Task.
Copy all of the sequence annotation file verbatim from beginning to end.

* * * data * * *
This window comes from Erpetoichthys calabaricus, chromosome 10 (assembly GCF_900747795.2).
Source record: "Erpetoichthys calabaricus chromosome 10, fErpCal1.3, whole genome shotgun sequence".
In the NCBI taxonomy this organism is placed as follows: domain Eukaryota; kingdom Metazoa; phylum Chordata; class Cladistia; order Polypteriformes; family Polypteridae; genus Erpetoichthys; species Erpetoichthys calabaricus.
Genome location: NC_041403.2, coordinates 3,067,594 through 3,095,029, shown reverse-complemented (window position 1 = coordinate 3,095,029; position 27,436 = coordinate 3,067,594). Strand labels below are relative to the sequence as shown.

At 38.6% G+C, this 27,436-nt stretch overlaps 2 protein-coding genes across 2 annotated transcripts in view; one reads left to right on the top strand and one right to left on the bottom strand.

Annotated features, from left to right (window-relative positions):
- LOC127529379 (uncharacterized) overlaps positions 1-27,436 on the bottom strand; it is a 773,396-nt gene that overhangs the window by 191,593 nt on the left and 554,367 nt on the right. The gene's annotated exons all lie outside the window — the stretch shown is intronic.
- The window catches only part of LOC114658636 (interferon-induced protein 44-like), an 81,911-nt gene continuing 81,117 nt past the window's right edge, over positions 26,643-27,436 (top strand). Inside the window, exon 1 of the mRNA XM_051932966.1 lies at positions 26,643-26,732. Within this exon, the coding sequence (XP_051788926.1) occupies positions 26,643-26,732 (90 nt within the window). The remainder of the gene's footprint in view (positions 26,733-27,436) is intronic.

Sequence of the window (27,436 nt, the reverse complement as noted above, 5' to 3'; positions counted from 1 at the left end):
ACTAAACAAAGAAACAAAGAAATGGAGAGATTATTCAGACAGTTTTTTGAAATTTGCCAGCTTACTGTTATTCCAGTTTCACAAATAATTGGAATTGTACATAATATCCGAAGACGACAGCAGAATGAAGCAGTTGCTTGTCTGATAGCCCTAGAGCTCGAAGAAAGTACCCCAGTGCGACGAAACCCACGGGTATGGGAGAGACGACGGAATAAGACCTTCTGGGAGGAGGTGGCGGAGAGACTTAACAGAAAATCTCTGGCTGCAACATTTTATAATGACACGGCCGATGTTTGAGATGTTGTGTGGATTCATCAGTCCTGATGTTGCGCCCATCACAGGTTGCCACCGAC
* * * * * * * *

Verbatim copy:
This window comes from Erpetoichthys calabaricus, chromosome 10 (assembly GCF_900747795.2).
Source record: "Erpetoichthys calabaricus chromosome 10, fErpCal1.3, whole genome shotgun sequence".
In the NCBI taxonomy this organism is placed as follows: domain Eukaryota; kingdom Metazoa; phylum Chordata; class Cladistia; order Polypteriformes; family Polypteridae; genus Erpetoichthys; species Erpetoichthys calabaricus.
Genome location: NC_041403.2, coordinates 3,067,594 through 3,095,029, shown reverse-complemented (window position 1 = coordinate 3,095,029; position 27,436 = coordinate 3,067,594). Strand labels below are relative to the sequence as shown.

At 38.6% G+C, this 27,436-nt stretch overlaps 2 protein-coding genes across 2 annotated transcripts in view; one reads left to right on the top strand and one right to left on the bottom strand.

Annotated features, from left to right (window-relative positions):
- LOC127529379 (uncharacterized) overlaps positions 1-27,436 on the bottom strand; it is a 773,396-nt gene that overhangs the window by 191,593 nt on the left and 554,367 nt on the right. The gene's annotated exons all lie outside the window — the stretch shown is intronic.
- The window catches only part of LOC114658636 (interferon-induced protein 44-like), an 81,911-nt gene continuing 81,117 nt past the window's right edge, over positions 26,643-27,436 (top strand). Inside the window, exon 1 of the mRNA XM_051932966.1 lies at positions 26,643-26,732. Within this exon, the coding sequence (XP_051788926.1) occupies positions 26,643-26,732 (90 nt within the window). The remainder of the gene's footprint in view (positions 26,733-27,436) is intronic.

Sequence of the window (27,436 nt, the reverse complement as noted above, 5' to 3'; positions counted from 1 at the left end):
ACTAAACAAAGAAACAAAGAAATGGAGAGATTATTCAGACAGTTTTTTGAAATTTGCCAGCTTACTGTTATTCCAGTTTCACAAATAATTGGAATTGTACATAATATCCGAAGACGACAGCAGAATGAAGCAGTTGCTTGTCTGATAGCCCTAGAGCTCGAAGAAAGTACCCCAGTGCGACGAAACCCACGGGTATGGGAGAGACGACGGAATAAGACCTTCTGGGAGGAGGTGGCGGAGAGACTTAACAGAAAATCTCTGGCTGCAACATTTTATAATGACACGGCCGATGTTTGAGATGTTGTGTGGATTCATCAGTCCTGATGTTGCGCCCATCACAGGTTGCCACCGAC